Last year, Robert called me one day to tell me that he was about to do something he’d never done before. One of his musician friends had recommended him to the filmmakers of a documentary, but not as a musician. They were interested in having him narrate the film! Apparently, they were looking for a Morgan Freeman-esque tone. Well, Robert had that… and more, being incredibly articulate, with an astounding vocabulary. I was so excited for him… Perhaps this would lead to a second career, doing voice-overs? I couldn’t wait to get more information about the film and hear it for myself when it was done. Surely this would open up a new world of opportunities for him. And he was thrilled to be able to expand his talents after a lifetime of faithful marriage to music… And then, in the body of Robert’s email, this:
“I just returned home for what is called extended home-care late Monday night, September 9th from an amazing 2 weeks at LAC USC Hospital. Not outstanding… There, they performed a delicate 9-hour surgery to remove cancerous tissue, as well as a skin graft to the tongue, where most of the offending tissue was removed. Imagine me not talking, OMG!! I am told that, in time with a good deal of determination, my speech should return; not the same, but intelligible. Aw, man… I totally would have preferred to lose… well, you know.
The emotional journey has been over the top completely. I usually cry sometime around 9 each evening as I get that ‘who am I kidding’ feeling, as well as simply missing my chaotic, poor but healthy life. I am glad I never took that for granted and, hence, feel a great deal of Love and gratitude for God – regardless. I never really wanted to be that guy that was all ‘God’s the bomb’ when I’m rollin’ the way I want and all ‘God sucks’ when it’s not. The fact is I still love and cherish you; I still love the bass (too weak to play well just yet) still look forward to better days for myself and for my loved ones… like you. We got work to do!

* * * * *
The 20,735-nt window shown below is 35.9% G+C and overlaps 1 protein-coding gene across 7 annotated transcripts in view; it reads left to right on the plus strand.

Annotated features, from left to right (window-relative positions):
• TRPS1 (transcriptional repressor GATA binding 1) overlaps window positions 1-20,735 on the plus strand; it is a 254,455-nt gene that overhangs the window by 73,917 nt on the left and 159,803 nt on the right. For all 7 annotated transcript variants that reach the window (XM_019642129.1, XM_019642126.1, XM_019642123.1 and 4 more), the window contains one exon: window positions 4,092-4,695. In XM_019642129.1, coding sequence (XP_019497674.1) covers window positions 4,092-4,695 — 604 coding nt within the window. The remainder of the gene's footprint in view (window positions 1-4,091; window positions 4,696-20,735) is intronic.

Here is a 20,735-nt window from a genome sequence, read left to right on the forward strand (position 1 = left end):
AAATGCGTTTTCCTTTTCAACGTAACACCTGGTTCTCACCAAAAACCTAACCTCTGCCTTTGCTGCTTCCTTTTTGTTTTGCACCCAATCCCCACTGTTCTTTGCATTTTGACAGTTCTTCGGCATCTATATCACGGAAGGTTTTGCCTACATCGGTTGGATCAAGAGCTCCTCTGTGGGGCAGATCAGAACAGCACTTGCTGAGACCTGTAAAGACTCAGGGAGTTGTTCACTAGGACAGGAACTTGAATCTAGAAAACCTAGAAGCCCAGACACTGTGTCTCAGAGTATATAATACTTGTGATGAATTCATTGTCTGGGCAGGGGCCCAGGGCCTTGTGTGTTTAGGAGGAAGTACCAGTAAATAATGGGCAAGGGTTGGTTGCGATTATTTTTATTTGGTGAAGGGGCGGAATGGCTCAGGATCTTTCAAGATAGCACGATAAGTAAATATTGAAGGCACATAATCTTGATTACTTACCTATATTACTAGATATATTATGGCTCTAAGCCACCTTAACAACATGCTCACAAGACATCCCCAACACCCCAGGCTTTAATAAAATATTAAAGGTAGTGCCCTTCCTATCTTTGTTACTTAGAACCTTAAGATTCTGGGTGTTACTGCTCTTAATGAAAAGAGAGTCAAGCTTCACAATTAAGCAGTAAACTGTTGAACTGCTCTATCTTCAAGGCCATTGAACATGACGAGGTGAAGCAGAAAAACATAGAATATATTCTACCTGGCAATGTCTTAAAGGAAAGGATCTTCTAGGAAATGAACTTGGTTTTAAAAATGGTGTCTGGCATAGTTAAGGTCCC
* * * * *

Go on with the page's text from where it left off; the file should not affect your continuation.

Yeah…oh…and I have a G-tube for “eating” – the night after they installed that shit, the idea of not eating even Jack-In-The-Box was excruciating. I like eating good food and enjoying good company more than sex, ya know what I mean? So…we move forward with my first appointment with radiation oncology – I know those very words put shivers in your timbers – and I guess we’ll talk then about what is next. So…I pray that all is well with you. You are loved cherished and missed. I shall provide future updates, I promise.
After I read this email, I felt like I’d been struck by lightening. I rallied back with encouragement and firm belief in his recovery. And we kept up the email dialogue in the absence of his speech until Robert became so weak that he just couldn’t find the strength to keep writing as regularly. I’m so thankful that he called me in December, so that I could hear his voice, though it was distressing because he was losing faith in the treatments and started to doubt that the outcome would be good. But we agreed to stay positive and made a pact that he would beat this thing. And then he went quiet…
I was unprepared for the impact of the phone call from Robert’s brother, Louis, two weeks ago, telling me that Robert had passed. Noooooooooooo… echoed in my head. This is a devastating loss, not only for me, but for all who knew Robert. As his long time friend, Nancy said to me, Robert was all about love, and it’s so true because I always felt it… and the beautiful thing is, we never ended a phone call without saying I love you to each other, and not in that bullshit L.A. way, (and he’d love that I got “all Brooklyn there”), it came from a place of true understanding – a real bond.
My message to Robert now, is one that he would say to me so many times over the years, with a little something extra, “Consider yourself warmly (and publicly) hugged…”
If you’re reading this and you knew Robert, please share whatever kind of love you’d like to spread, in the comments section. My heart goes out to Nancy, Louis, Tania and Gregory.
Carlos AvilaPosted at 18:49h, 06 March
Sometimes you never meet someone and you’re still touched by their generosity… On a film that I made, Robert made an essential contribution to the musical score. Working under the guidance of composer, The Angel, Robert’s work gave the music a tautness and emotional resonance that helped me tell my story. When you conceptualize a story for film, you’re always wondering where that missing component is that will help you bring your story home for an audience. Robert’s music lifted my story up and gave it life. What a wonderful gift he gave to me and my work… Thank you for that, Robert… Te lo agradezco…